Game Development Reference
In-Depth Information
Luckily, there is a solution to this problem: iterative testing.
Essentially, we want to test the space between a Sprite
s new posi-
tion and its previous position to see if a collision had occurred
In our shooter example, if the distance traveled
between the frame cycles is less than the width of either the pro-
jectile or enemy rects, then our current test is sufficient. However,
once their speed exceeds their width, both Sprites need to iterate
over their traveled distance to determine if they collided with any-
thing in the dead space. This is where using rectangles for the tests
are particularly helpful because you can use a loop to move them
at a certain interval and perform checks each time. Here
between frames.
example of how you could perform this loop.
for each (var enemy:Enemy in _enemyList) {
if (!enemy.alive) continue;
enemyRect = enemy.getRect(this);
if (enemyRect.width
= Math.abs(enemy.speed)) {
for each (var projectile:Projectile in _projectileList) {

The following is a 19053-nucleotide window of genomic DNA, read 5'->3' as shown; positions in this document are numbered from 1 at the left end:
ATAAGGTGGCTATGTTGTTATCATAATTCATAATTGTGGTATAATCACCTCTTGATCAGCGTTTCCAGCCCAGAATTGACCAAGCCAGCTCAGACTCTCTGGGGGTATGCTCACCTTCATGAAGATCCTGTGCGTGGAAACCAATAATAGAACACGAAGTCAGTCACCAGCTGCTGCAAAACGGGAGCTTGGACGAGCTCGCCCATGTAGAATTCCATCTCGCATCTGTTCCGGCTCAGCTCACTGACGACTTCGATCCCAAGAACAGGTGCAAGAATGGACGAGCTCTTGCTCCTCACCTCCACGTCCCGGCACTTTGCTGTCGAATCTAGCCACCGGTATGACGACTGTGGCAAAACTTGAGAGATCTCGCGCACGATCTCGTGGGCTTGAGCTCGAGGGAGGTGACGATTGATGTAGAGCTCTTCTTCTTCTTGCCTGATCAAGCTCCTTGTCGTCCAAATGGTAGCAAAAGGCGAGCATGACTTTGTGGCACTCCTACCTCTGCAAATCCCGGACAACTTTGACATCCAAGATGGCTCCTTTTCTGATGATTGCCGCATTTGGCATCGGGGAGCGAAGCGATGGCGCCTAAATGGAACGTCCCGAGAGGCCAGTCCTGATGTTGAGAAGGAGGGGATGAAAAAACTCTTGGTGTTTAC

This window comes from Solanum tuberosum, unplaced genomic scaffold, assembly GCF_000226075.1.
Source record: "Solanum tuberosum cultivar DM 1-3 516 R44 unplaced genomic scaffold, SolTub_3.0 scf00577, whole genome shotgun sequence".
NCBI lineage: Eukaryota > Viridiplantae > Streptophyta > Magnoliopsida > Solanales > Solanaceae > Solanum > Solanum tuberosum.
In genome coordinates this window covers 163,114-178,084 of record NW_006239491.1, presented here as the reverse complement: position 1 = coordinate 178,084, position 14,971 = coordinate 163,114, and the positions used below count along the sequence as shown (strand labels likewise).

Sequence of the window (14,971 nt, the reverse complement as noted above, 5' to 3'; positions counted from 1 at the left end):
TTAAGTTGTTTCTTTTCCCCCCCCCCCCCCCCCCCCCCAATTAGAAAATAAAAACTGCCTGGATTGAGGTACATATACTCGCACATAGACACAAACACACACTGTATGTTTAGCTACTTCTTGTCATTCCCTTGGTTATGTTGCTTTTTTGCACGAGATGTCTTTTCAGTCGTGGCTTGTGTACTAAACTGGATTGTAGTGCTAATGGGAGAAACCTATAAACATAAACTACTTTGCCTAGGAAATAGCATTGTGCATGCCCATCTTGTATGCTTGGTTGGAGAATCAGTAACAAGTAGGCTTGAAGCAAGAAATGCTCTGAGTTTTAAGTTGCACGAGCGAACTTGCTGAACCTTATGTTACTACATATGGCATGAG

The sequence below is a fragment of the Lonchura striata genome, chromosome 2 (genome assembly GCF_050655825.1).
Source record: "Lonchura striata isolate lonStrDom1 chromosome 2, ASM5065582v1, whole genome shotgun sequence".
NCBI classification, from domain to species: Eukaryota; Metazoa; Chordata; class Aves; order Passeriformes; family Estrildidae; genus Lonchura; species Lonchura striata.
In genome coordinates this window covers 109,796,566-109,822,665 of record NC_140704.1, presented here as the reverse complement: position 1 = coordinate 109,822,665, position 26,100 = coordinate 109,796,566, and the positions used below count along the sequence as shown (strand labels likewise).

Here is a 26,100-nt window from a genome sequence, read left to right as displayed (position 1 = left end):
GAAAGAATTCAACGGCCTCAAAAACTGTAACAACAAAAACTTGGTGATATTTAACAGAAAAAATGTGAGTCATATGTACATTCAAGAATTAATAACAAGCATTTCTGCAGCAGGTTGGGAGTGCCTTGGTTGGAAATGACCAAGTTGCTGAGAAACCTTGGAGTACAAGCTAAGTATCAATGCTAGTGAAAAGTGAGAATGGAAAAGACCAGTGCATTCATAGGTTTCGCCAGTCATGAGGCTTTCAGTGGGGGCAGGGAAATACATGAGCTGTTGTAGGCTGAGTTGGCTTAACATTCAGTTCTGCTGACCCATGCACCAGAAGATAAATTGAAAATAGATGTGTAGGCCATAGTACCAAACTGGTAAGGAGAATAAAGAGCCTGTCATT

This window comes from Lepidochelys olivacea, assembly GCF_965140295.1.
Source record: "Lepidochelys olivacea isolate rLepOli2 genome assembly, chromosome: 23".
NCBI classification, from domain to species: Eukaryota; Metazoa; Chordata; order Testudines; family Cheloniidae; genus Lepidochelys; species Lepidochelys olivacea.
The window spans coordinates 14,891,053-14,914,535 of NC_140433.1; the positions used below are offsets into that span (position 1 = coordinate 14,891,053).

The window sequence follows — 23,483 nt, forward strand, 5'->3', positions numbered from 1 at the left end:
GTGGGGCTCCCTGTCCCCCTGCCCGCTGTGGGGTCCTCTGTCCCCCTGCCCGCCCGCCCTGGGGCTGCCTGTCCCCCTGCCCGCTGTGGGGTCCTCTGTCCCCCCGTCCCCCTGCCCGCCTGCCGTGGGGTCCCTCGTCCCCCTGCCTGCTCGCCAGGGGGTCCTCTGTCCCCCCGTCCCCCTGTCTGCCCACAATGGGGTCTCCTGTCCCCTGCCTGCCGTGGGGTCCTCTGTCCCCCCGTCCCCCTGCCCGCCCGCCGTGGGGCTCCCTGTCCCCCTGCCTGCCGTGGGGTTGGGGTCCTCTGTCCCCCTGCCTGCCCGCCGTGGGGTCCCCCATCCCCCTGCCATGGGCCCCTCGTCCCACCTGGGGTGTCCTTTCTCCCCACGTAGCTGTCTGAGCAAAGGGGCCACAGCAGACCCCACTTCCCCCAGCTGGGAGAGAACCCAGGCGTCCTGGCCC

projectileRect = projectile.getRect(this);
if (enemyRect.intersects(projectileRect)) {
} else {
var numberOfChecks:int = Math.ceil(Math.abs(enemy.
for (var i:Number = 0; i < = numberOfChecks; i++) {
var newRect:Rectangle = enemyRect.clone();
newRect.x −= enemyRect.width*i;
for each (var projectile:Projectile in
_projectileList) {
projectileRect = projectile.getRect(this);
if ( newRect .intersects(projectileRect)) {
In this modified example of the shooter collision check, if the
width of the enemyRect is less than the speed it moved in a single
frame, then the check is performed as usual. However, if the speed
exceeds the width of the rectangle, then we determine how many
checks we need to perform by dividing the speed by the width and
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